What a sad, strange trip this has been. As the not-guilty
verdict came through in the Trayvon Martin case last Saturday, the rage and despair of centuries and
centuries of injustice hit once again, and the tears came, hot and bitter. No
justice for Trayvon Martin. As a mother, fear gripped my heart for my 20-year-old son, and the other sons of this country; young men simply trying to make their
way home, whose lives could have just as easily been taken by an armed stranger
who didn’t think they belonged.
I hate to burst the bubble for anyone who thinks we live in
a post-racial society, but quite frankly, we do not. This case sets a
terrifying precedent. It feels as though we have somehow created an environment where there is no punishment for shooting an unarmed young man of color. This verdict has sent a message to this country that, sometimes, our sons can be taken from us and that their killers can get off without any legal repercussions. Nobody wants to hear this,
because it’s so ugly and dreadful, but it means that in America there is less
of a value placed on the life of an African-American. How can we protect our
kids from the George Zimmermans of the world?
I am trying to see what I can do to turn my anger and sorrow
into action. How many petitions can I sign? How many calls can I make? And how
many rallies can I attend until I feel any better? Until I believe that I have
secured some safety and justice for our children and others? There are just so
many wrongs at play here. I see a civil and human rights atrocity, flaws in
Florida’s legal system, irresponsible gun control laws, and the “needs
improvement” state of race relations in this country.
I shudder and I hug my son a little bit tighter every time he leaves the house.
I imagine the fear my son would feel if a stranger in a car
were following him on a dark night, and what could happen if he confronted that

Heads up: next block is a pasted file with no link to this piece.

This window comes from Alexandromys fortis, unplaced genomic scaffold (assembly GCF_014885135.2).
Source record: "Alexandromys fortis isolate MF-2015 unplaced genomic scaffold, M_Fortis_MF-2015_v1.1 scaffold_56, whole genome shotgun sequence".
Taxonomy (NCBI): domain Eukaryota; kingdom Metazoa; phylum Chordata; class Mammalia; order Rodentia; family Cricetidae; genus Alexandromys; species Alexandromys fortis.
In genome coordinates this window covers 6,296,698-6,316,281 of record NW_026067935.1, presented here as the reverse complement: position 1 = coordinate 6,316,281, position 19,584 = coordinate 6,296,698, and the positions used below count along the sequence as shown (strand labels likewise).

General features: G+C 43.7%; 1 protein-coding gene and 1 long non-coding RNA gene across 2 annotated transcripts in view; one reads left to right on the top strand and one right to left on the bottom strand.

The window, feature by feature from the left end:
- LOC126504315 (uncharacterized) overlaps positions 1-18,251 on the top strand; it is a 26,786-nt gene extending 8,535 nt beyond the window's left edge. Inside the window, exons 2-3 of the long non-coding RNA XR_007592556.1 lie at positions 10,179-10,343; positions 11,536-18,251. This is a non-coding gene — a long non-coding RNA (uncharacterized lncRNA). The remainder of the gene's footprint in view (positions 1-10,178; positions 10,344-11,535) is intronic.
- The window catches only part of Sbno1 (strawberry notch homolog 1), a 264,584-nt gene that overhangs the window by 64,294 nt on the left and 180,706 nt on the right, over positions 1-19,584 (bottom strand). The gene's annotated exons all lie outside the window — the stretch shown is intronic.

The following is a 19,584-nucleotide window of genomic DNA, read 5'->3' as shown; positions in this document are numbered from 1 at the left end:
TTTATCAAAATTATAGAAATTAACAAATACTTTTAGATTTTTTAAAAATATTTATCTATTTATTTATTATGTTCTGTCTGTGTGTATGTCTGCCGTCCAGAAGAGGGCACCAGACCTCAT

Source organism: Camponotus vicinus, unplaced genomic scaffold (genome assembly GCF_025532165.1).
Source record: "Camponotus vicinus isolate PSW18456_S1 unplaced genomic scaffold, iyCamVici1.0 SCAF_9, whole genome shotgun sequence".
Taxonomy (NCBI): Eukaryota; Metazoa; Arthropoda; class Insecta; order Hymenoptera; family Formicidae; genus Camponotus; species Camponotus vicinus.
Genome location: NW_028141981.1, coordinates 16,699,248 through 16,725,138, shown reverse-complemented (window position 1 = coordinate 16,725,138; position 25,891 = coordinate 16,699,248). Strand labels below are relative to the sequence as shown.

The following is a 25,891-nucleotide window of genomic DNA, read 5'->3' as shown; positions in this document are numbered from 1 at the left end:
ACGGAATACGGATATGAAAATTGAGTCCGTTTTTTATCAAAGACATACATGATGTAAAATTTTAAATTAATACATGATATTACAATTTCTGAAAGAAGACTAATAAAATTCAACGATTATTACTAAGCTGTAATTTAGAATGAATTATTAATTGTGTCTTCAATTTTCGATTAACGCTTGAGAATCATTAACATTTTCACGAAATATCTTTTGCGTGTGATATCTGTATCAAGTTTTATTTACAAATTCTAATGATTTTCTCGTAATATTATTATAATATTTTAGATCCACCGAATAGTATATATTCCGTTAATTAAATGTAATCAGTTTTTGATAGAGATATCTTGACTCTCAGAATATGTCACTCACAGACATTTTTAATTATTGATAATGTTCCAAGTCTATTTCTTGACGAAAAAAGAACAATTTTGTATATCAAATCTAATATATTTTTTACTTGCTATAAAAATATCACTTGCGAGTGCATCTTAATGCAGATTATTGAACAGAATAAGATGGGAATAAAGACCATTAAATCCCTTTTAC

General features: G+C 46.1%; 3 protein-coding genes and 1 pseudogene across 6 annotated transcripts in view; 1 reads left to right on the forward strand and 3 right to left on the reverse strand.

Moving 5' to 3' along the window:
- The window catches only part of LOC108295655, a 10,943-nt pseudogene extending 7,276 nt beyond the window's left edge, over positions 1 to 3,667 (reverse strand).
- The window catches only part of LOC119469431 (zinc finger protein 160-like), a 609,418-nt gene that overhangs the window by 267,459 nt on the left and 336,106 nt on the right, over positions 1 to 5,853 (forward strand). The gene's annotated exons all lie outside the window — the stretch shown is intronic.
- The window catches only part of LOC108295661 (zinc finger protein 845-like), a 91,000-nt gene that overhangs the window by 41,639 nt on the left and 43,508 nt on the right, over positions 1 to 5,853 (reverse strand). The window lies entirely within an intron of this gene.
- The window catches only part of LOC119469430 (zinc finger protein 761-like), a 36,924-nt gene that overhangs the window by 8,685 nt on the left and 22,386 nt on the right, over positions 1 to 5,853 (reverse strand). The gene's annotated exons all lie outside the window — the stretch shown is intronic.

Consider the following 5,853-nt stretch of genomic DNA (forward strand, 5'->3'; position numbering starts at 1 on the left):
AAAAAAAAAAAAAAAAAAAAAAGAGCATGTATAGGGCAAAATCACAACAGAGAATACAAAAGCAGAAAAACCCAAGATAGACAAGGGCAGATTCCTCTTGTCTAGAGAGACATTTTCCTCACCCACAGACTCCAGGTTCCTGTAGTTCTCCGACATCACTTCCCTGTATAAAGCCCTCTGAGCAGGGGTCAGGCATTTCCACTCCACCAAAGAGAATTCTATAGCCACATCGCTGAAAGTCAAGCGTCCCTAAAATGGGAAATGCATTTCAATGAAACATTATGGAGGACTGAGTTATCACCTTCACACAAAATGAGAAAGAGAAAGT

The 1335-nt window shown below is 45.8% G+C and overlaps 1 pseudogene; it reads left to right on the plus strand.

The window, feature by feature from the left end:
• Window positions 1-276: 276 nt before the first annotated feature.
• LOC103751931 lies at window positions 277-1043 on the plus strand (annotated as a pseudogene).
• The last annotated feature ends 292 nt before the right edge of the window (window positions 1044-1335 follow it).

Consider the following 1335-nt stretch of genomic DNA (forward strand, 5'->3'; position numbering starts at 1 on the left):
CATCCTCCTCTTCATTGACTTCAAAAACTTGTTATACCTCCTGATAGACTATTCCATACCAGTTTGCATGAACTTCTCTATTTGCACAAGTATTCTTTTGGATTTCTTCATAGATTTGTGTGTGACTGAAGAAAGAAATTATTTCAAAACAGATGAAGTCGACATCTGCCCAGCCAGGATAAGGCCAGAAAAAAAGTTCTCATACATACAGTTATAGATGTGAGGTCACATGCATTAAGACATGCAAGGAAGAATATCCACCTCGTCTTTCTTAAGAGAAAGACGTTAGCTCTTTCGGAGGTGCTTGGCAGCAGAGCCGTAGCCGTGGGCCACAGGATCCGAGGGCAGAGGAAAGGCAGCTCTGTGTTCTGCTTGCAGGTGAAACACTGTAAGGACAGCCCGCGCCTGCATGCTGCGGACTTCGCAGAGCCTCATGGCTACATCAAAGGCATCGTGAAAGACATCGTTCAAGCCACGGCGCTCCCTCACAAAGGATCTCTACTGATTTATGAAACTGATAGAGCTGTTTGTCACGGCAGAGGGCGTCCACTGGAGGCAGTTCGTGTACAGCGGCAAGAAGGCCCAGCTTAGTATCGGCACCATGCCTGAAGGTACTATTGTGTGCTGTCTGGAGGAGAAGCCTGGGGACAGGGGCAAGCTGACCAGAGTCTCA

stranger. I shudder and I hug my son a little bit tighter every time he leaves
the house. He understands, but he won’t let it rule his life.
In 1968, writer James Baldwin wrote these words: "To
persuade black boys and girls, as we have for so many generations, that their
lives are worth less than other lives, and that they can only live on terms
dictated to them by other people, by people who despise them, is worse than a
crime, it is a sin against the Holy Ghost." Baldwin was so wise. Did he imagine that the
words he wrote some 45 years ago would still ring so painfully true today? He
probably did. All of our children are
gifts, and all of our children are worthy of fair treatment and respect. As parents,
we must teach our children that they are the same as other children, that they
have the same rights, and that they must be able stand up for themselves. We
need to create a legal environment where these civil rights flourish.
Lives shouldn’t be dictated by fear. I won’t guide my son in that direction, and I
wouldn’t encourage other mothers to either, but we must take whatever steps we
can to keep this from happening again and again. It’s a treacherous battle with
no clear end in sight, but it’s one worth fighting for. The Department of
Justice will reopen its investigation of Trayvon Martin's shooting death, and
for this I am grateful, but Trayvon’s death and George Zimmerman’s acquittal
are harsh reminders that we still have a long, long way to go. We need to do